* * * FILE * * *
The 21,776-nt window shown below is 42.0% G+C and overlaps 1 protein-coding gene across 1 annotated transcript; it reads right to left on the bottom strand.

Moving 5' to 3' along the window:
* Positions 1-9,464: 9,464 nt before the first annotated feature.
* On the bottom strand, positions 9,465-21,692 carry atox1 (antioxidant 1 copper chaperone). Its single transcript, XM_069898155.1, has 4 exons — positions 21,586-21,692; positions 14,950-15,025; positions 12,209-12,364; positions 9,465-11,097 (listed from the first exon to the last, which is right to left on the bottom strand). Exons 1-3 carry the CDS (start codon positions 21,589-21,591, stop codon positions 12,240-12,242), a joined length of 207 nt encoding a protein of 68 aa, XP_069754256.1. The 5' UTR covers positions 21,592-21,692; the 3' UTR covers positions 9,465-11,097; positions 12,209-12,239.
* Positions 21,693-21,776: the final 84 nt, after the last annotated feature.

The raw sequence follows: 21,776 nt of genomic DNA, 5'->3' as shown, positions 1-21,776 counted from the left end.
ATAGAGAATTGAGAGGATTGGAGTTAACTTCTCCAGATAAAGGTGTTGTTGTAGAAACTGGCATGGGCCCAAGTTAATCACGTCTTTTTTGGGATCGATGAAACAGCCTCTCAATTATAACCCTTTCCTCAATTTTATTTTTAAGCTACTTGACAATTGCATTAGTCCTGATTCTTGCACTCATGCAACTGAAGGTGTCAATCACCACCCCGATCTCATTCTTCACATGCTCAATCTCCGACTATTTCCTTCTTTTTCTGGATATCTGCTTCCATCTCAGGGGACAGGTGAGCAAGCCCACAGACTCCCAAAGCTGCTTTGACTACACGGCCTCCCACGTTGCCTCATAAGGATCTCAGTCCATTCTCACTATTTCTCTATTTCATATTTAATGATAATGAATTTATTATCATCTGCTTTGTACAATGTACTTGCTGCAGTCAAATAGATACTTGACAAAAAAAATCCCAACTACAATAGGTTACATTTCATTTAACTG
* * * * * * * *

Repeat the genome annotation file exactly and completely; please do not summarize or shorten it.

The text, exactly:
The 21,776-nt window shown below is 42.0% G+C and overlaps 1 protein-coding gene across 1 annotated transcript; it reads right to left on the bottom strand.

Moving 5' to 3' along the window:
* Positions 1-9,464: 9,464 nt before the first annotated feature.
* On the bottom strand, positions 9,465-21,692 carry atox1 (antioxidant 1 copper chaperone). Its single transcript, XM_069898155.1, has 4 exons — positions 21,586-21,692; positions 14,950-15,025; positions 12,209-12,364; positions 9,465-11,097 (listed from the first exon to the last, which is right to left on the bottom strand). Exons 1-3 carry the CDS (start codon positions 21,589-21,591, stop codon positions 12,240-12,242), a joined length of 207 nt encoding a protein of 68 aa, XP_069754256.1. The 5' UTR covers positions 21,592-21,692; the 3' UTR covers positions 9,465-11,097; positions 12,209-12,239.
* Positions 21,693-21,776: the final 84 nt, after the last annotated feature.

The raw sequence follows: 21,776 nt of genomic DNA, 5'->3' as shown, positions 1-21,776 counted from the left end.
ATAGAGAATTGAGAGGATTGGAGTTAACTTCTCCAGATAAAGGTGTTGTTGTAGAAACTGGCATGGGCCCAAGTTAATCACGTCTTTTTTGGGATCGATGAAACAGCCTCTCAATTATAACCCTTTCCTCAATTTTATTTTTAAGCTACTTGACAATTGCATTAGTCCTGATTCTTGCACTCATGCAACTGAAGGTGTCAATCACCACCCCGATCTCATTCTTCACATGCTCAATCTCCGACTATTTCCTTCTTTTTCTGGATATCTGCTTCCATCTCAGGGGACAGGTGAGCAAGCCCACAGACTCCCAAAGCTGCTTTGACTACACGGCCTCCCACGTTGCCTCATAAGGATCTCAGTCCATTCTCACTATTTCTCTATTTCATATTTAATGATAATGAATTTATTATCATCTGCTTTGTACAATGTACTTGCTGCAGTCAAATAGATACTTGACAAAAAAAATCCCAACTACAATAGGTTACATTTCATTTAACTG